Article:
This is Charley. He is not available for adoption at the moment, but is working hard to get there.
While he was very much loved with the best intentions in mind, he was not provided the structure he needed to set up for success, such as mutually respected boundaries and confident leadership and guidance. This led him to become insecure in ways that weren’t always outwardly obvious, but sometimes culminated into some fear-based aggression behaviors.
This does not mean that Charley is an aggressive dog, but rather, when acting on the instinct during moments of high stress, chooses a fight response rather than flight as a means of survival. We don’t blame him, or any other dog with similar responses for that matter. As humans, we too have flight or fight responses. When we choose the latter, it is known as self-defense. Sadly however, when a dog reverts to a fight response even as a preemptive warning, they are often the culpable party.
When Charley arrived at his foster home he was completely wound up. The slightest movement would send him into a frenzy and he could not relax. It took nearly a full day for him to decompress from a level of “frenzied” to “high strung”. The following few days were focused on simply helping him create positive associations with concepts as simple as a stranger’s presence (aka, foster mom and dad) while maintaining respectable boundaries.
It was clear from the very beginning Charley is a little Einstein who picks things up very quickly with minimal effort. He has slowly been learning that humans will lead him, so he doesn’t need to feel insecure or step up to be a reluctant leader. He is understanding humans will take charge and keep him from harm’s way. Everyday, he is finding he is braver than he knows.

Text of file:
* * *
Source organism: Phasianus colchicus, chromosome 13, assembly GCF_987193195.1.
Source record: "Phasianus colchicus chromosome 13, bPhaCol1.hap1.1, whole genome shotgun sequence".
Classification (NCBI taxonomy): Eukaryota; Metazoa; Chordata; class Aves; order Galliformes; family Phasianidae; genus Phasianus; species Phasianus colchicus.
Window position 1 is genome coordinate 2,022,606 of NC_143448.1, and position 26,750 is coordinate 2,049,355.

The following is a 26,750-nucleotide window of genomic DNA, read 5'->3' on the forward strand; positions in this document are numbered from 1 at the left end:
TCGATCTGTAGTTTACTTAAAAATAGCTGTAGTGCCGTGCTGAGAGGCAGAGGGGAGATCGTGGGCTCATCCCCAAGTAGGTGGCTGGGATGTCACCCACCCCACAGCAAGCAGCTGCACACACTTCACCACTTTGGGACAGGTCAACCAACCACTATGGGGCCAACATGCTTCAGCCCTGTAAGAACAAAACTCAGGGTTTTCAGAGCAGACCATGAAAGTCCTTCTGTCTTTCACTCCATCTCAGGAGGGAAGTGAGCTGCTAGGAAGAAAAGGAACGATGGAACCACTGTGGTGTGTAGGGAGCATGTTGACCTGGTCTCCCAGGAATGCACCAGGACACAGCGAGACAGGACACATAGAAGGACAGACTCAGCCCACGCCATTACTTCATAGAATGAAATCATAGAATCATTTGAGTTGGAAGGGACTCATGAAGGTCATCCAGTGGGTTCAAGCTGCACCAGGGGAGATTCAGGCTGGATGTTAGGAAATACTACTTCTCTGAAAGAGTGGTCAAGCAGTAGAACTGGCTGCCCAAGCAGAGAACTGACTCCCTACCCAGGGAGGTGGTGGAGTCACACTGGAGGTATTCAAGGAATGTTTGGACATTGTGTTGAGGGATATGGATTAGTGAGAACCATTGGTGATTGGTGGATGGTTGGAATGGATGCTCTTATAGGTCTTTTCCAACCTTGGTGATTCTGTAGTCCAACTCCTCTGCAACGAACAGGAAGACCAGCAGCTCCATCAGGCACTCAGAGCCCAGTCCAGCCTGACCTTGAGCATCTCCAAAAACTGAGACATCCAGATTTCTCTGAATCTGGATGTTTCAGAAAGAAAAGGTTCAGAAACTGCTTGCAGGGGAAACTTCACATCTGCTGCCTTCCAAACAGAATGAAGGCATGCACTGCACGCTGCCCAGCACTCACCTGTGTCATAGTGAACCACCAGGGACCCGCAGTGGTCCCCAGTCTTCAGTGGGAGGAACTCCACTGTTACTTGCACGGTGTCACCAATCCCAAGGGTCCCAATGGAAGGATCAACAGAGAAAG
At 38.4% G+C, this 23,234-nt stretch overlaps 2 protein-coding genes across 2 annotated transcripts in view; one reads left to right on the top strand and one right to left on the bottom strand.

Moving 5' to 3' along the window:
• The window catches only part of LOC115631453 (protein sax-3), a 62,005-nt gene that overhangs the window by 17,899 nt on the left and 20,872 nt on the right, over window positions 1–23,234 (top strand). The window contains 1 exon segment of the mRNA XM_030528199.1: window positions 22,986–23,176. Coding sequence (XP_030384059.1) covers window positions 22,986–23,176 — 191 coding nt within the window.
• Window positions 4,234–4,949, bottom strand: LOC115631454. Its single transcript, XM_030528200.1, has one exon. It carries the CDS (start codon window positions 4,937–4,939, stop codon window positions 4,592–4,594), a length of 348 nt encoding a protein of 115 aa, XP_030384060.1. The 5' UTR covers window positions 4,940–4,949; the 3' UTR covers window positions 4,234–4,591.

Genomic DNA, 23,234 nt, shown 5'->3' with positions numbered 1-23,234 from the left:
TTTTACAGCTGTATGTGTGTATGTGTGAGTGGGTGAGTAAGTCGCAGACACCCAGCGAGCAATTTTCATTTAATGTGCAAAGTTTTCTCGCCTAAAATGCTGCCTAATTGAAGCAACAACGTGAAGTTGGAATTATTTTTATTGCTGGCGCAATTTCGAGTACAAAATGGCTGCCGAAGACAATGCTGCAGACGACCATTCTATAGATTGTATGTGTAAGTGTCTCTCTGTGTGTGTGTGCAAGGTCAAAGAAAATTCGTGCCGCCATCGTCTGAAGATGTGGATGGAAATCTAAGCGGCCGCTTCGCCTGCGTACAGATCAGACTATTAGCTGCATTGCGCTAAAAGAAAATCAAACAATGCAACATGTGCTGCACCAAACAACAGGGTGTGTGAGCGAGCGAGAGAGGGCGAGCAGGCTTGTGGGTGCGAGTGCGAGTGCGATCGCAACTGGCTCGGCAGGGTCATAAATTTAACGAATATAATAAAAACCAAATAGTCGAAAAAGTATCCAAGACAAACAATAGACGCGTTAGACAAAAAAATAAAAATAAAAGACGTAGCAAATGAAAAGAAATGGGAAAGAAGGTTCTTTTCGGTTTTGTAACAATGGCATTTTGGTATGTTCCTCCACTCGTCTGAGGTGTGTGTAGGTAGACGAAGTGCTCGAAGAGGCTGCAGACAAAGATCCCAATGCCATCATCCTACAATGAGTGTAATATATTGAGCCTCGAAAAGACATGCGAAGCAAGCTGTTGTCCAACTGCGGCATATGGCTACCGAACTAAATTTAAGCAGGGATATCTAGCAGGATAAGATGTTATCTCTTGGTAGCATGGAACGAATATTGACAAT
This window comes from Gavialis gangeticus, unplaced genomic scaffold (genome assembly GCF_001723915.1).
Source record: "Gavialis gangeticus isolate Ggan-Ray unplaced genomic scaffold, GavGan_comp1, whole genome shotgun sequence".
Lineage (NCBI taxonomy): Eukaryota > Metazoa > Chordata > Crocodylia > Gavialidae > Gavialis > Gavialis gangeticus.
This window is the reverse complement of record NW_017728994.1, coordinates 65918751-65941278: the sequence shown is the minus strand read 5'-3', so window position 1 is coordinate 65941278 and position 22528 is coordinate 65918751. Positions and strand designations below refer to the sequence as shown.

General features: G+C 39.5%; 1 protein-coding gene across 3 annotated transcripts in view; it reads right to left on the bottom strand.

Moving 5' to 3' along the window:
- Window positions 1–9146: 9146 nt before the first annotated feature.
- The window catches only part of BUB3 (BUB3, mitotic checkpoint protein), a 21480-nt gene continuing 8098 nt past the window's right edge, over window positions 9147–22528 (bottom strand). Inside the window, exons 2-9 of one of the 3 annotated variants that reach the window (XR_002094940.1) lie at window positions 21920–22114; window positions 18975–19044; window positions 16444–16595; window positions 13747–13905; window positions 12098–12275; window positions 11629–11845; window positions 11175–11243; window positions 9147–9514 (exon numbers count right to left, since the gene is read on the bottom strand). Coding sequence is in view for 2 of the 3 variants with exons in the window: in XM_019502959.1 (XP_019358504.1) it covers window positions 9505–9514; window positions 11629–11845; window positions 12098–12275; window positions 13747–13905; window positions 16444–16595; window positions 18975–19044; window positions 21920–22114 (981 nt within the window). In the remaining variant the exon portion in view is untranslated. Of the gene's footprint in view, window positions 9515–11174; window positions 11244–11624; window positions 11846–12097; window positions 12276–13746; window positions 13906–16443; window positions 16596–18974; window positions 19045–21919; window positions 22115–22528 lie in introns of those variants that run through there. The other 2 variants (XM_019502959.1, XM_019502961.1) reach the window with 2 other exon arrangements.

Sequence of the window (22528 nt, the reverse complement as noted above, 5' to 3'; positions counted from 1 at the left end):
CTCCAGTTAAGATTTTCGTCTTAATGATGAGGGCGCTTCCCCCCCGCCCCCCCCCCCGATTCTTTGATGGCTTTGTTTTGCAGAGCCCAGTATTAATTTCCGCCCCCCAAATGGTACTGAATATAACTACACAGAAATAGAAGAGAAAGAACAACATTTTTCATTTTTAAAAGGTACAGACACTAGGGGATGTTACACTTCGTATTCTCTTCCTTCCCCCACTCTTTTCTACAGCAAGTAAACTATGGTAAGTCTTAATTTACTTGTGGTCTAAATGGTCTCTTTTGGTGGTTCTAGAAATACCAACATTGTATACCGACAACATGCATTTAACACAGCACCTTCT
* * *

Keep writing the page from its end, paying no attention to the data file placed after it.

We at FKD often compare dogs to children. While in some ways we have to allow dogs to be dogs just as we allow “kids to be kids”, parental guidance is still needed to steer them in the right direction, whether as parents of humans or dogs. In Charley’s case, doing right by his humans was a sort of security he craved which relieved a lot of emotional stress.
Charley is now learning doggy manners; just as human children do. He sits and waits for his meals, earns his treats and rewards (such as throwing the ball in a game of fetch) and waits politely at doorways. This may not be the structure needed for every dog, as all dogs have different needs, but it certainly has been for Charley, who’s little Einstein brain needs to be challenged and mentally stimulated.
He has made leaps and bounds, but still has some work to do on his path to success. He puts his best paw forward and excels more than he gives himself credit for. Follow along on Charley’s journey as we continue to learn more about him, for him, about ourselves, and for each other.
Written by Sara Liao, Board of Director & Adoption Manager